Whose answers tend to just be "Poof Magic". While I do have a problem with "Poof Magic", I can't explain it away without quite deep scientific arguments. And "Poof Magic", while unsatisfactory to any properly curious mind, have no complexity problem.

Now that I think of it, I may have to qualify the argument I made above. I didn't know about Hume, so maybe the God Hypothesis wasn't so good even before Newton and Darwin after all. At least assuming the background knowledge available to the best thinkers of the time.

The laypeople, however, may not have had a choice but to believe in some God. I mean, I doubt there was some simple argument they could understand (and believe) at the time. Now, with the miracles of technology, I think it's much easier.

If it happens, which it does, as far as I can tell the only effective damage control strategy is to abort the conversation.

My ideal approach (not that I always do so) is more to stop taking sides and talk about the plus and minuses of each side. My position on a lot of subjects does boil down to "it's really complicated, but here are some interesting things that can be said on that topic". I don't remember having problems being bombarded with slogans (well - except with a creationist once) since usually my answer is on the lines of "eh, maybe". (this applies particularly to consequentialism and deontology, morality, rationality, and QM).

I also tend to put the emphasis more on figuring out whether there is actually a substantial disagreement, or just different use of terms (for things like "truth" or "reality").

I use a similar approach, and it usually works. Make clear that you don't think you're holding the truth on the subject, whatever it means, but only that the information in your possess led you to the conclusion youre presenting. Manifest curiosity for the position the other side is expressing, even if it's cached, and even if you heard similar versions of it a hundred times before. Try to drive them out of cached mode by asking questions and forcing them to think for themselves outside of their preconstructed box. Most of all, be polite, and point out that it's fine to have some disagreement, since the issue is complictaed, and that you're really interested in sorting it out.

This is especially important in the particular case mentioned in the OP - it's easy to jump from seeing someone saying that the truth exists to thinking that they think they have that truth.

My ideal approach (not that I always do so) is more to stop taking sides and talk about the plus and minuses of each side.

Right. I suppose refusing to chant slogans is a good way to avoid the supercritical slogan ping-pong.

I lean towards abort mostly out of learned helplessness, and because if I think about it soberly enough to strategize, I see little value in any strategy that involves sorting out someone's confusion instead of disengaging. Just my personal approach, of course.

Thanks for bringing up alternate damage control procedures; we'll need as many as we can get.

I also tend to put the emphasis more on figuring out whether there is actually a substantial disagreement, or just different use of terms (for things like "truth" or "reality").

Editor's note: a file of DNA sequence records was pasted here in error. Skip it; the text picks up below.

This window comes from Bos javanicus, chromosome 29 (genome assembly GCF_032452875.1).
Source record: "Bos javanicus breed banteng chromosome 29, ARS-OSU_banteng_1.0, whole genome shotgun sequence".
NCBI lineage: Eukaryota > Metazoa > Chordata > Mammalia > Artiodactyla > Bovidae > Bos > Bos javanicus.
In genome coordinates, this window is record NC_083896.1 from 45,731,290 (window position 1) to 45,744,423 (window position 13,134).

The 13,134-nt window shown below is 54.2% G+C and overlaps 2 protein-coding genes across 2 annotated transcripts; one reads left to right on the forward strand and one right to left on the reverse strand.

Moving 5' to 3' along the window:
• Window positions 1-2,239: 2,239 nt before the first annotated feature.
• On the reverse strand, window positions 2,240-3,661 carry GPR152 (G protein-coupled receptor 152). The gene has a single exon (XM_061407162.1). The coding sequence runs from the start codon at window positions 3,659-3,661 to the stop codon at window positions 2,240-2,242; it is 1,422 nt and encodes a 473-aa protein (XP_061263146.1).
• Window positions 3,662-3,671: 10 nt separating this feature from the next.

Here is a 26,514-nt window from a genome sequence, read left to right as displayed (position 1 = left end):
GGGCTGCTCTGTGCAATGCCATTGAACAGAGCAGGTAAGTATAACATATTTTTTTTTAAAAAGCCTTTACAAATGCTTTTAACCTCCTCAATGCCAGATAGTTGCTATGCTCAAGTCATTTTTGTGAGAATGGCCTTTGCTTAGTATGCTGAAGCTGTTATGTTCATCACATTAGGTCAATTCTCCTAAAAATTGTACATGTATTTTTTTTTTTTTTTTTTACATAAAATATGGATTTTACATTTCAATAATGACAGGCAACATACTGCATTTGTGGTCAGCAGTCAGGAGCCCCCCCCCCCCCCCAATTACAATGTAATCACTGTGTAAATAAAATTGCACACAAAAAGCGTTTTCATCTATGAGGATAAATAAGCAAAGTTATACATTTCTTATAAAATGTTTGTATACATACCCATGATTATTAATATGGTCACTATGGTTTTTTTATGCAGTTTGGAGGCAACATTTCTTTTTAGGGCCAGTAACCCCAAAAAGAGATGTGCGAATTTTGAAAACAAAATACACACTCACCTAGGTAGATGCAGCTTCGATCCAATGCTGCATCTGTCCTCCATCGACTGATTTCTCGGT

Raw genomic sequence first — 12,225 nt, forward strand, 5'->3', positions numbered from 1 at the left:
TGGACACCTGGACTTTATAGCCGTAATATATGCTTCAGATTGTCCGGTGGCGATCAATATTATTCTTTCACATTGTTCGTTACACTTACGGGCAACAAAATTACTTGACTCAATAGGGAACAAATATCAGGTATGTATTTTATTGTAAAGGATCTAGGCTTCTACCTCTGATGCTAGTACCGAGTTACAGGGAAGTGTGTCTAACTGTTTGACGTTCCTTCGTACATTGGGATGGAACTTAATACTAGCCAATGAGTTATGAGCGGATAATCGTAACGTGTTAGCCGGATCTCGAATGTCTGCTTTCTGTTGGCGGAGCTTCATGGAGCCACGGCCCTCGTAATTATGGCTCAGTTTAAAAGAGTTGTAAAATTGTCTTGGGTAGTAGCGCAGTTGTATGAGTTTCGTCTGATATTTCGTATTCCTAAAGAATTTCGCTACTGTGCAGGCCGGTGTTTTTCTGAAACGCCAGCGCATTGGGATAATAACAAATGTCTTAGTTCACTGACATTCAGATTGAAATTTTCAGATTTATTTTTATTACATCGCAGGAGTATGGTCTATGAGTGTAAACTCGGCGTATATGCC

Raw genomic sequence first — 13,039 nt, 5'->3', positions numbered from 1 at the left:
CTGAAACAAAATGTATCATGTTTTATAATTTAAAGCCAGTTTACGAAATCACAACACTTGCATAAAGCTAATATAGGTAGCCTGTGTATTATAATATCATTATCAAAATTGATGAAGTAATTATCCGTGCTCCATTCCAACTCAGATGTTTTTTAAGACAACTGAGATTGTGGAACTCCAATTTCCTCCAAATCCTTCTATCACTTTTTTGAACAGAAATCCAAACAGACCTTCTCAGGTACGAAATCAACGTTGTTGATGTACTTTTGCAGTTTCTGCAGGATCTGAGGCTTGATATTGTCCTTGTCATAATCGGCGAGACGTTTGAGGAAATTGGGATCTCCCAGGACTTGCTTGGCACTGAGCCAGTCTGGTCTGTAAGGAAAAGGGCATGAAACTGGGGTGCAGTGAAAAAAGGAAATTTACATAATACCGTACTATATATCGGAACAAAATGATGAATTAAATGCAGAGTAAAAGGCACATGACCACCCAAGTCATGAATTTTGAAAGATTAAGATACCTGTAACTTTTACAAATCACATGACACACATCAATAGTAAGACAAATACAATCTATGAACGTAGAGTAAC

Even that can fail, especially with "truth" and "reality". I have a concept behind "truth", and I'm sometimes not even allowed to use it, because the term "truth" has been hijacked to mean "really strong belief" instead (sometimes explicitly so, when I ask). I do try to get them to use "belief", and let me use "truth" (or "correctness") my way, but it's no use. I believe their use of a single word for two concepts mixed them up, and I never managed to separate them back.

Also, they know that if they let me define words the way I want, I'll just win whatever argument we're having. It only convince them that my terminology must somehow be wrong.

Finally, there is also a moral battle here: the very idea of absolute, inescapable truth whether you like it or not, reeks of dogmatism. As history showed us countless times, dogmatism is Baad™. (The Godwin point is really a fixpoint.)

Maybe I have a different strategy in mind to you, but when I try this, I just end up sitting there trying ineffectually to have an actual conversation while they spew slogans at me.

Have you ever come up with what appeared (to you) to be a knock-down argument for your position; but only after it was too late to use it in whatever discussion prompted the thought? Have you ever carried that argument around in the back of your skull, just waiting for the topic to come up again so you can deploy your secret weapon?

I have. Hypothesis: At least some of the landmines you describe stem from engaging someone on a subject where they still have such arguments on their mental stack, waiting not for confirmation or refutation but just for an opportunity to use them.

The French, unsurprisingly, have an idiom for this.

The English have a word for that.

I was aware of that and was waiting for an excuse to use the idea.

Have you ever come up with what appeared (to you) to be a knock-down argument for your position; but only after it was too late to use it in whatever discussion prompted the thought? Have you ever carried that argument around in the back of your skull, just waiting for the topic to come up again so you can deploy your secret weapon?